Mole Observation Institute



Mixed media installation.


The ‘Mole Observation Institute’ aims to visualise the continuous underground work of the mole in the historic Ilm Park in Weimar. Those small animals represent an uncontrollable phenomenon, which contrasts the regular and controlled nature of the park. The project consisted of observing and marking the movements of the animals underneath the ground, over the exhibition period, performing the absurd act of analysing an uncontrollable process.

The site, twelve meters square, located next to the historic Sternbrucke (Star Bridge) in front of the city palace, simulates a scientific research station. The artists worked from a temporary structure assembled each morning and removed each evening. They collected and correlated data in a daily routine:

Cycling a three-wheeler bicycle into the park and erecting a fivemeter long tent over the bicycle structure, which then functioned as a worktable and display area; Marking out the observation area with barrier tape; Marking fresh-earth molehills, indicative of overnight activity, with fluorescent beacons; Recording photographic documentation of the research site from a fixed vantage point on the bridge above the field; Removal of the beacons and their replacement with numbered flags; Plotting of the flag positions on to grid paper using an “Alberti’s window” style drawing machine; Measuring the distance between the numbered flag’s and recording the data; Collection of a soil sample for analysis; Temperature, rainfall, and general weather conditions recorded; Dismantling and packing the research station back into the trailer and cycling back to the office.

The mobile unit is a purpose built tricycle and canopy, which acts as a scientific base and provisory display centre to inform the public of results of the research. The noninvasive strategies implemented consisted primarily of observation.

Parodying life as a scientific workstation prompted visitors to engage in real enquiry and discussion to ascertain quite what it was that was happening before them. For this reason in ‘Mole Observation Institute’ the artists avoided promotion of the fact that the action was an art project.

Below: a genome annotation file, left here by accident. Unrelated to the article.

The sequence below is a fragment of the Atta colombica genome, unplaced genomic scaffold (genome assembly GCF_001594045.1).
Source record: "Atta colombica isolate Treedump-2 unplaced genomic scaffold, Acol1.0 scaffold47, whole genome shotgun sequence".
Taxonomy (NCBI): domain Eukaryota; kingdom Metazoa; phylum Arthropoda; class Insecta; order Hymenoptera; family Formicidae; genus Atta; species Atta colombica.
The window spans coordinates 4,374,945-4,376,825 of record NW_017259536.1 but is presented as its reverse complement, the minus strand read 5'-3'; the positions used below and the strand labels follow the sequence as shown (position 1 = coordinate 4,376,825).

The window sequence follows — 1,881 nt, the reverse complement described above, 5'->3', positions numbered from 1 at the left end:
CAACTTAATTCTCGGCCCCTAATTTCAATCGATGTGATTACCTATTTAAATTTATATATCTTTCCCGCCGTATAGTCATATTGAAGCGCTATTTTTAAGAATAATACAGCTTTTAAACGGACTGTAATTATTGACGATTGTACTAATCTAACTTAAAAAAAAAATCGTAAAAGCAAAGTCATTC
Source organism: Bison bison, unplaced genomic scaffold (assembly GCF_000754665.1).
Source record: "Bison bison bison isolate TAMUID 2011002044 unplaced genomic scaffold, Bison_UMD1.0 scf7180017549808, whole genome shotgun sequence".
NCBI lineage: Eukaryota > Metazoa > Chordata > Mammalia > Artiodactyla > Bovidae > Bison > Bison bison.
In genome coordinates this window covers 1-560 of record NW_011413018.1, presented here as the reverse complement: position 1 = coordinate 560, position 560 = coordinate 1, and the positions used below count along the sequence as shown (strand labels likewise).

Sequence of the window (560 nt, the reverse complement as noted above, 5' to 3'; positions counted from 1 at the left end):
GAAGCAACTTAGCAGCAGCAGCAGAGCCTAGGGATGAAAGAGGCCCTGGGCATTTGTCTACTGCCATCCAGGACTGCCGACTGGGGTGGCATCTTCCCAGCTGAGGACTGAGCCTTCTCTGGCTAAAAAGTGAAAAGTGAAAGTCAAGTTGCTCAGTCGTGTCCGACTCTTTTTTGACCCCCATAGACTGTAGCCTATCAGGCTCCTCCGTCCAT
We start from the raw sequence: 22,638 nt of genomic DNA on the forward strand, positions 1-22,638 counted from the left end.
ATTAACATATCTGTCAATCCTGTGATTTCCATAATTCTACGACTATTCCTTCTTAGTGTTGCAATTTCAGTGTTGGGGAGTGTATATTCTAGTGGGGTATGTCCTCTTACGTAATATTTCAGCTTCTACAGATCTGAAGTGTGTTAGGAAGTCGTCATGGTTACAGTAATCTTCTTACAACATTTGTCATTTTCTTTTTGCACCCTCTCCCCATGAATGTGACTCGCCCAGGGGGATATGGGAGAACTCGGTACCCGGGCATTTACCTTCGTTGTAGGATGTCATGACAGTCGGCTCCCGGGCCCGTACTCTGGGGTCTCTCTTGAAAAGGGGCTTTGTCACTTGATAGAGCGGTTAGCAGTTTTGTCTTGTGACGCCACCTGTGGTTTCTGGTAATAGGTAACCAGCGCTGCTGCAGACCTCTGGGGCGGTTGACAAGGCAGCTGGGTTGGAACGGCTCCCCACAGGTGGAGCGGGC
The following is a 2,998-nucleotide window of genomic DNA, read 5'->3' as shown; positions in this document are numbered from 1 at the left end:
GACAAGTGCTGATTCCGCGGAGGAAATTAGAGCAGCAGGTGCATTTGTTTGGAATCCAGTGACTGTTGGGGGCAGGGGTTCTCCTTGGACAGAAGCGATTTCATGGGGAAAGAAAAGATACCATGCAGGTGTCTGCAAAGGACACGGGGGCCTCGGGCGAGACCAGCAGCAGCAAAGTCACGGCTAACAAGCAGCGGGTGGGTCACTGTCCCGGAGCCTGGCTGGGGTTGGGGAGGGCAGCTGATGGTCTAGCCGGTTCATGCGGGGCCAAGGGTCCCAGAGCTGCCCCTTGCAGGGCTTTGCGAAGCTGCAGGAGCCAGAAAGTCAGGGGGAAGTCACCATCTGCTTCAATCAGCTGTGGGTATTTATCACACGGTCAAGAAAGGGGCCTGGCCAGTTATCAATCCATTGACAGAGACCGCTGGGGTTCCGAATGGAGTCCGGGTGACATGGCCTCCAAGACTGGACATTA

The two artists Flanagan (Australian) and Catanzaro (Italian) had rudimentary skills in German language that added to the curiosity and alien nature of the implantation, they ‘intended their work to resemble, even be mistaken for, life; being in the reality of the world increased the work’s readability as part of the environment rather than artifice.’8

Visitors entered into genuine discussion about the welfare of the moles, but after careful observation of the research station’s data collection techniques, the underlying absurdity of the action became apparent. For example, the use of an Alberti’s Window drawing machine – that is a copy of a device used in the fifteenth century by Western painters in their attempt to define realistic space, by reducing the spatial plain to vertical and horizontal and establishing a vanishing point of perspective. Albrecht Durer describes these machines as a way that artists could “scientifically” depict objects and people by using technology to record an accurate or objective record of their vision.9 Drawings made with such devices were believed to capture reality. The installation operates as a forum for dialogue or social activism as discussions often progress to more philosophical matters. A theme of the project is to mediate on the relationship between humans and nature, in which – in the endeavour to understand and ultimately control the natural world – the dominance of Cartesian thought has led to the belief that this will be achieved by breaking it down into ever-infinite pieces, discarding perception as unreliable and insisting on deduction as the only logical method.

Project Partners:

Beatrice Catanzaro


Green Space II, Light and Shadow, Weimar Germany, 2003.


FLANAGAN, T. & CATANZARO, B. (2004) Mole Observation Institute. IN HOHMANN, K. (Ed.) Public Art and new Artistic Strategies. Weimar, Bauhaus University Weimar, University Publishers. Pp. 60 – 1.

NEHMITS, B. (Ed.) (2004) Green Space II – Light / Shadow, Weimar, Germany, Bauhaus Universitätsverlag. Pp. 3,16, 74 – 74, 99.

WETZEL, H. (2003) Hitze bremst Maulwürfe im Weimar Ilm Park. Weimarer Allgemeine. 13th Aug. ed. Weimar, Germany. P. 3.

LEONHARDT, U. (2003) Palmenschatten im Gras, Weimar: Das Projekt “Green. Space2” vereint Kunst und Natur. Thüringer Allgemeine. 5th Jul. ed. Weimar, Germany. P. 6.

Multi Media: Accessed 16th July 2009.


  • Nina Lundström
  • Kai Kemann
  • Reiner Reisner
  • Günter Spitze


8. JACOB, M. J. (1995) An Unfashionable Audience. IN LACY, S. (Ed.) Mapping the Terrain : New Genre Public Art. Seattle, Wash., Bay Press. P. 52.

9. WOODROW, R. (1997) Analysis of the Visual Image. Newcastle, Australia, University of Newcastle Accessed 15 October 1997.